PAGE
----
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Protesters dance as they stage a sit-in near the entrance of a Institute of Political Studies (Sciences Po Paris) building occupied by students, in Paris. Image Credit: AFP

PARIS: The Paris region authority sparked controversy Tuesday by temporarily suspending funding for Sciences Po, one of the country’s most prestigious universities, after it was rocked by tense pro-Palestinian demonstrations.

“I have decided to suspend all regional funding for Sciences Po until calm and security have been restored at the school,” Valerie Pecresse, the right-wing head of the greater Paris Ile-de-France region, said on social media on Monday.

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She took aim at “a minority of radicalised people calling for anti-Semitic hatred” and accused hard-left politicians of seeking to exploit the tensions.

Regional support for the Paris-based university includes 1 million euros earmarked for 2024, a member of Pecresse’s team told AFP.

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On Tuesday, the university’s acting administrator, Jean Basseres, said he regretted the decision.

“The Ile-de-France region is an essential partner of Sciences Po, and I wish to maintain dialogue on the position expressed by Mrs Pecresse”, he told French daily Le Monde in an interview published Tuesday.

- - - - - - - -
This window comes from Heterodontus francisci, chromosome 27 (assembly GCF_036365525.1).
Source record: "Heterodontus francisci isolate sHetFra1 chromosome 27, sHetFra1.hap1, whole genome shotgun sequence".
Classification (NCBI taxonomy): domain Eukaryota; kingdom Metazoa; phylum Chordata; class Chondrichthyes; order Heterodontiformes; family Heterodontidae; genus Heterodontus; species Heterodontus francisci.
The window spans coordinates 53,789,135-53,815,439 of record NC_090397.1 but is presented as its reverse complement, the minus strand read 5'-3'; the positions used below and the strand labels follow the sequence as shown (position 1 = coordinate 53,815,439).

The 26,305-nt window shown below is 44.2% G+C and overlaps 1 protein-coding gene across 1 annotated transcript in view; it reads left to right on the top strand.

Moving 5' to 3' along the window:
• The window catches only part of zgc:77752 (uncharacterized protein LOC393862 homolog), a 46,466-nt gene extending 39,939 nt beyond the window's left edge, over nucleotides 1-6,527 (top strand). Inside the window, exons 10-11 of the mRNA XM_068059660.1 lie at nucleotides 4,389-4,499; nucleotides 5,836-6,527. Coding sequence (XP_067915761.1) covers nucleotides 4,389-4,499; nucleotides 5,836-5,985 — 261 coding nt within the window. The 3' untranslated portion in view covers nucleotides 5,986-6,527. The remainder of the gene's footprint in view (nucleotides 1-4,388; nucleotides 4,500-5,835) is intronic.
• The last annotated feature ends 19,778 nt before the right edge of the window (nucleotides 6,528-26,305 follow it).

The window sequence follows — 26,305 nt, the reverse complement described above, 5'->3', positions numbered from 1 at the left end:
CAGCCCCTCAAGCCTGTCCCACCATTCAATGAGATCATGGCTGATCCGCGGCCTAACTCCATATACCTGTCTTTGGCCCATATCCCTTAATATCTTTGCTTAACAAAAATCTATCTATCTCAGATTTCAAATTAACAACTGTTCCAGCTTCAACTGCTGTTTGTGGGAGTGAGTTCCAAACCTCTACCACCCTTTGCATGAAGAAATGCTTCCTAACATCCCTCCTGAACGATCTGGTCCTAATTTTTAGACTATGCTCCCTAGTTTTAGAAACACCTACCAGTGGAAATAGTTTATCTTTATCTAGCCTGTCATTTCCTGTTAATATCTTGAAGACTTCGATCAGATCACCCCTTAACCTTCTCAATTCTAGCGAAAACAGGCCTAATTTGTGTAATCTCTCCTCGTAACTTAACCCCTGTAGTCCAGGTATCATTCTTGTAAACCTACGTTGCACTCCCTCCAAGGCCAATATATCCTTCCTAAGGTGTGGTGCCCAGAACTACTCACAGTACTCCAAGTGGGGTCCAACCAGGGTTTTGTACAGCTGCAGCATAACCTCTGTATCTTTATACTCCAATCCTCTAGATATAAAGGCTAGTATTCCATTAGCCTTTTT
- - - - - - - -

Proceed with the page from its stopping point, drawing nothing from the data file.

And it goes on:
In an echo of tense demonstrations rocking many top US universities, students at Sciences Po have staged a number of protests, with some students furious over the Israel-Hamas war and ensuing humanitarian crisis in the besieged Palestinian territory of Gaza.

France is home to the world’s largest Jewish population after Israel and the United States, as well as Europe’s biggest Muslim community.

University officials called in police to clear a protest last week. On Monday, police broke up a student protest demanding an end to Israel’s bombardment of Gaza at Sorbonne, another top French university.

Higher Education Minister Sylvie Retailleau said on Tuesday the French government had no plans to suspend funding for Sciences Po.

Speaking to broadcaster France 2, she estimated the state’s funding for the university at 75 million euros. She said there had been “no anti-Semitic remarks” and no violence had been committed during the demonstrations.

Both Basseres and Retailleau also said there were no plans to suspend Sciences Po’s collaboration with universities in Israel.

Critics on the left have denounced Pecresse’s announcement.

“It’s shameful and an absolute scandal,” said Mathilde Panot, the head of hard-left France Unbowed (LFI) deputies in parliament, adding the behaviour of the students was a “credit to the world and a credit to our country”.